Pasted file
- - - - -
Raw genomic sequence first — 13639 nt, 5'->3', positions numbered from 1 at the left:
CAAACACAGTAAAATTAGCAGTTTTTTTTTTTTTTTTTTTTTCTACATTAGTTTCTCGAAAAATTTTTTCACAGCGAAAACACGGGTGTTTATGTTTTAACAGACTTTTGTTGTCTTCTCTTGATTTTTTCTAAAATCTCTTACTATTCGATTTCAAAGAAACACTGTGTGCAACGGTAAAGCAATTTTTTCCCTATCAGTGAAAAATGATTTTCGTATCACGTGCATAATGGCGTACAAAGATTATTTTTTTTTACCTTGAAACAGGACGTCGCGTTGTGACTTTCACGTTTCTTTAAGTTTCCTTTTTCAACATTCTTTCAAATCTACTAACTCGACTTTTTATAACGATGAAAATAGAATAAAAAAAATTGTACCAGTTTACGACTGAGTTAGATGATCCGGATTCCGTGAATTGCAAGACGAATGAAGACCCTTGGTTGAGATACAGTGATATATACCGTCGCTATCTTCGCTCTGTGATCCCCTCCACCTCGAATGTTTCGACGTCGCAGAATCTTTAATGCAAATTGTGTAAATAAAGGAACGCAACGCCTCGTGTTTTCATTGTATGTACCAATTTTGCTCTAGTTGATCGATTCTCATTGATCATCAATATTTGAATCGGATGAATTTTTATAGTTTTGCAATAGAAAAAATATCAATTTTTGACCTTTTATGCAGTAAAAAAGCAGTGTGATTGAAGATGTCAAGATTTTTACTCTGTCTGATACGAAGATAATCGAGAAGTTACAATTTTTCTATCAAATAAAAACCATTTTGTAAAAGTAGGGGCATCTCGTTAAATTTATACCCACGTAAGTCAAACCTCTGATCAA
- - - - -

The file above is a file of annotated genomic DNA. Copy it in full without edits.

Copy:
Raw genomic sequence first — 13639 nt, 5'->3', positions numbered from 1 at the left:
CAAACACAGTAAAATTAGCAGTTTTTTTTTTTTTTTTTTTTTCTACATTAGTTTCTCGAAAAATTTTTTCACAGCGAAAACACGGGTGTTTATGTTTTAACAGACTTTTGTTGTCTTCTCTTGATTTTTTCTAAAATCTCTTACTATTCGATTTCAAAGAAACACTGTGTGCAACGGTAAAGCAATTTTTTCCCTATCAGTGAAAAATGATTTTCGTATCACGTGCATAATGGCGTACAAAGATTATTTTTTTTTACCTTGAAACAGGACGTCGCGTTGTGACTTTCACGTTTCTTTAAGTTTCCTTTTTCAACATTCTTTCAAATCTACTAACTCGACTTTTTATAACGATGAAAATAGAATAAAAAAAATTGTACCAGTTTACGACTGAGTTAGATGATCCGGATTCCGTGAATTGCAAGACGAATGAAGACCCTTGGTTGAGATACAGTGATATATACCGTCGCTATCTTCGCTCTGTGATCCCCTCCACCTCGAATGTTTCGACGTCGCAGAATCTTTAATGCAAATTGTGTAAATAAAGGAACGCAACGCCTCGTGTTTTCATTGTATGTACCAATTTTGCTCTAGTTGATCGATTCTCATTGATCATCAATATTTGAATCGGATGAATTTTTATAGTTTTGCAATAGAAAAAATATCAATTTTTGACCTTTTATGCAGTAAAAAAGCAGTGTGATTGAAGATGTCAAGATTTTTACTCTGTCTGATACGAAGATAATCGAGAAGTTACAATTTTTCTATCAAATAAAAACCATTTTGTAAAAGTAGGGGCATCTCGTTAAATTTATACCCACGTAAGTCAAACCTCTGATCAA